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9 Responses to “Lost Books – Retreat to Innocence”

  1. JacquiWine Says:

    Fascinating stuff, Grant, especially Lessing’s views on the novel and the broader question of whether writers should be able to censor their own canon. I can understand the desire to forget or gloss over a piece of work, but if it exists, it should be recorded as such. Unsurprisingly, I’d never heard of this book – I enjoying reading about it here though!

    • 1streading Says:

      In the internet age it is, of course, almost impossible to make anything disappear. Hard to recall now, how difficult it could be to find out what writers had previously written beforehand!

  2. Max Cairnduff Says:

    It doesn’t sound amazing, but nor does it sound as you say like it deserves oblivion. Once a novel is published for me it belongs to the world (though the revenues should belong to the author). I’m not a fan of subsequent editing or removal.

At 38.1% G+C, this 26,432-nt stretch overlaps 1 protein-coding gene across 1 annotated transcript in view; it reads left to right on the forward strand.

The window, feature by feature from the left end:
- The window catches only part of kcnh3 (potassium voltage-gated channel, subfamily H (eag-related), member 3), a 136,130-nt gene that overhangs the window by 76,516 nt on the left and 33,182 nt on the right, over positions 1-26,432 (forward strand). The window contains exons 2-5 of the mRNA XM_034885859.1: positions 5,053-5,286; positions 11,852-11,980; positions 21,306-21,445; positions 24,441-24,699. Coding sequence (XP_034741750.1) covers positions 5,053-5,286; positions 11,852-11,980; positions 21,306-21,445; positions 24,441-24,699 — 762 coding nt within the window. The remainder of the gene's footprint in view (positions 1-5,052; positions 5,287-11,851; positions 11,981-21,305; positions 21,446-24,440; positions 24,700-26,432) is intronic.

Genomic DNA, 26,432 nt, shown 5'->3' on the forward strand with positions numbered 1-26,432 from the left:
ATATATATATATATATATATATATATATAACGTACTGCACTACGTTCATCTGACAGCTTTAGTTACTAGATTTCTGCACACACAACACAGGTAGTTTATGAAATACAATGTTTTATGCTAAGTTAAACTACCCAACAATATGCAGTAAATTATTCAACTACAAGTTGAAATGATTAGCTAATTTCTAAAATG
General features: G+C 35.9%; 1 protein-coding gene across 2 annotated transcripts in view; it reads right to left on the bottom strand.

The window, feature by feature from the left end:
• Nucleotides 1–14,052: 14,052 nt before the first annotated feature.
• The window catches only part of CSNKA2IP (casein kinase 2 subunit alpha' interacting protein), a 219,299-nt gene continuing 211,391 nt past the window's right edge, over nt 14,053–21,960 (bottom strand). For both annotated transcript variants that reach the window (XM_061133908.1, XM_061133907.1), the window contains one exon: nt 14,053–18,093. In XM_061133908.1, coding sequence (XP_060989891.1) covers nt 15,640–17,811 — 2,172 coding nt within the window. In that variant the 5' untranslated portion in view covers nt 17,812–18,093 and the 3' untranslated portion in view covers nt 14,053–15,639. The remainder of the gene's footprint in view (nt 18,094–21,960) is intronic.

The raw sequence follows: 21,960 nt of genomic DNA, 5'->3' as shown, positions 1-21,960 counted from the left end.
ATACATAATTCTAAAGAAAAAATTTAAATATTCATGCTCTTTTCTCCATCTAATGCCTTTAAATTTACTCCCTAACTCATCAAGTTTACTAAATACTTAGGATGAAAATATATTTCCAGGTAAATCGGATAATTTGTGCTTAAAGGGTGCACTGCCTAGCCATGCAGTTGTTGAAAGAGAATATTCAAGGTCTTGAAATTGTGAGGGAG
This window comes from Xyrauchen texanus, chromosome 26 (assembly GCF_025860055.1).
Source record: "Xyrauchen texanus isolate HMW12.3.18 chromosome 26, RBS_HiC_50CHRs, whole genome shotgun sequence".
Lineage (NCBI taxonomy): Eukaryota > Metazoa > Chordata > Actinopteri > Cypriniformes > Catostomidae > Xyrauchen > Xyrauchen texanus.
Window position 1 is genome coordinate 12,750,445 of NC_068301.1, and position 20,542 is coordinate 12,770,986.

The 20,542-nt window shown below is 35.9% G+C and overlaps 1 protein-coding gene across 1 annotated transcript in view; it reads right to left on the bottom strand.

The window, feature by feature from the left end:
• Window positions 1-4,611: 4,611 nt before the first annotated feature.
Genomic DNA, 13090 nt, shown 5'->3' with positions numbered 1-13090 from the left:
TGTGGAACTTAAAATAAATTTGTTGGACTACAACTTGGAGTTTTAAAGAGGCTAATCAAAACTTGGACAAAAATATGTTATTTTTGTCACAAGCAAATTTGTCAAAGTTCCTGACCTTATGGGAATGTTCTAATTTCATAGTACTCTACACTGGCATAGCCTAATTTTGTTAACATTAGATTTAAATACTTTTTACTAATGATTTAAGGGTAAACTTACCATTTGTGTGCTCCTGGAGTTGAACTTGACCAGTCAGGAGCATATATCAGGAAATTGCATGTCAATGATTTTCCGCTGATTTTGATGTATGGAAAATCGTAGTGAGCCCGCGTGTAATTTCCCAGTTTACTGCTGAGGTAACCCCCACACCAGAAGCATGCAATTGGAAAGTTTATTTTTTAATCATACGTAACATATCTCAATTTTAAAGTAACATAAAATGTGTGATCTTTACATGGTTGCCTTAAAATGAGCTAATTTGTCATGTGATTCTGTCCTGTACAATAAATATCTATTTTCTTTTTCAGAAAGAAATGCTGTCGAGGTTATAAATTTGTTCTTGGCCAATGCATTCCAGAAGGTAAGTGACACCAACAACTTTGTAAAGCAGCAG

The relationship not being wholly persuasive does seem a pretty fundamental flaw, but there are much worse novels than this sound getting much more recognition, so it seems right this is restored to us even if Lessing wouldn’t have agreed.

    • 1streading Says:

      Your views very much echo my own. There is also a sense that this is novel of it’s time (it’s set very much around the year it was published) and valuable for that as well.

  3. 1967 – Particularly Cats | 1streading's Blog Says:

    […] simultaneously working my way through her back catalogue (I’ve even read her long out-of-print Retreat to Innocence). Surely there would be something from 1967, five years after The Golden Notebook and with her […]

  4. banff1972 Says:

    I’ve always wondered about this book (even people who study Lessing for a living don’t seem to have read it, mostly). Your review doesn’t make me want to track down a copy immediately, but it would be nice to see it in print again.

  5. Martha Quest | 1streading's Blog Says:

    […] (It is worth noting, however, that although the second volume followed in 1954, her lost novel, Retreat to Innocence, appeared before the third, and the final volume came after The Golden Notebook in 1969). The early […]

  6. A Ripple from the Storm | 1streading's Blog Says:

    […] the third volume in Doris Lessing’s Children of Violence series, during which Lessing wrote Retreat to Innocence, the novel she later disowned, a collection of short stories, The Habit of Loving, and a memoir, […]